With just 26 days to go before the Brazil World Cup kicks off, these dramatic photos reveal the extent of the violent protests that have rocked Sao Paulo and Rio de Janeiro.
Demonstrators hurled stones at police who fired back tear gas to disperse the activists.
The protesters, angry at the anticipated $13.3 billion cost of the World Cup, built barricades of rubbish across the roads as rush hour traffic built up, blocking the police by setting piles of tyres alight. Several of the protesters were filmed burning the popular Panini "sticker swap" albums.
Teachers and civil servants are on strike across Brazil, and the BBC reported that demonstrators told their reporters that protests would get bigger and more frequent as the World Cup kick off on June 12 gets closer.
Activists want more public money spent on infrastructure and social housing, rather than football.
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Anger has been heightened by the death of 14 construction workers building stadiums for the World Cup, and a presidential election later this year.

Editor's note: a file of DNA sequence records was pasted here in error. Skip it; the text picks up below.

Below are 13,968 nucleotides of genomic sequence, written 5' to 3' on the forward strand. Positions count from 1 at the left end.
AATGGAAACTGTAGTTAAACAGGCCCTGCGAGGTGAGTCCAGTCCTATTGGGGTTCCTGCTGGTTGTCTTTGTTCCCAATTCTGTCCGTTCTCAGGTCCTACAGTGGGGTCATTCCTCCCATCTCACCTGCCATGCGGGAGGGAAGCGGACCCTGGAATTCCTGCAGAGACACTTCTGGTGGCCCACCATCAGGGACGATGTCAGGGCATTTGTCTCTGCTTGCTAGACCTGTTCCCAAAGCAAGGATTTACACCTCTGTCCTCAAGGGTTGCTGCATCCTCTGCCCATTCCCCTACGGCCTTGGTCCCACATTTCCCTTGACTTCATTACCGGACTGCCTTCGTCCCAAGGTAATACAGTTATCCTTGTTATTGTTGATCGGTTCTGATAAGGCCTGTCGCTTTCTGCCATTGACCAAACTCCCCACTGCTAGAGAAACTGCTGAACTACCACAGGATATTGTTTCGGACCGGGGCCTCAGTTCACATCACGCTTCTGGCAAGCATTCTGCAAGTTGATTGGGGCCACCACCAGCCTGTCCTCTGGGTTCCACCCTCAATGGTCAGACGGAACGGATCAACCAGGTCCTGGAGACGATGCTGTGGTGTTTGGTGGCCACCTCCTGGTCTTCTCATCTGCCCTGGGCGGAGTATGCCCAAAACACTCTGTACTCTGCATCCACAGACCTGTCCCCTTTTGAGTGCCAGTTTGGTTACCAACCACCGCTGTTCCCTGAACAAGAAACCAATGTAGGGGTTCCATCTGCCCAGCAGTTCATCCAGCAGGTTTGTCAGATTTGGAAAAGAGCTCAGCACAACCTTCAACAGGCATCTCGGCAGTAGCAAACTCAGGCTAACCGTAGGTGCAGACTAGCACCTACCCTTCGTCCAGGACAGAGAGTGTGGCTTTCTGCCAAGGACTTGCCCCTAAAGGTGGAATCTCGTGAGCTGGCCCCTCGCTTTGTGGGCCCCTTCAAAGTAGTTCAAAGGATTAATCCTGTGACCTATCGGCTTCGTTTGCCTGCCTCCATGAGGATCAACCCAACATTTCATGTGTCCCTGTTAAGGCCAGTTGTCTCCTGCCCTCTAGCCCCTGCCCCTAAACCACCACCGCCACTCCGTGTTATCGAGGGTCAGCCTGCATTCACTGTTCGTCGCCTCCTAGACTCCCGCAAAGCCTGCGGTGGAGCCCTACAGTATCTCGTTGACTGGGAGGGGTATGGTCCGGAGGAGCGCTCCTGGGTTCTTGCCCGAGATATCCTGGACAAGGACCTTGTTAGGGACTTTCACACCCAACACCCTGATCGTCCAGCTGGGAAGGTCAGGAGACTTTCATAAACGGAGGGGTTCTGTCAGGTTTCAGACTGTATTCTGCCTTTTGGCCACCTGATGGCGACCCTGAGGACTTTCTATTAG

The government has attempted to downplay the significance of the disturbances, saying they relate to domestic disputes and not to the World Cup.
"There's no reason to panic ahead of receiving three million Brazilian tourists and 600,000 foreign tourists," Brazilian Sports Minister Aldo Rebelo said.
"We don't want to destroy or damage the stadium," Guilherme Boulos, head of the Homeless Workers Movement, whose activists gathered at Itaquerao Stadium on the outskirts of Sao Paulo. "What we want are more rights for workers to have access to housing and to show the effects the Cup has brought to the poor," he told AP.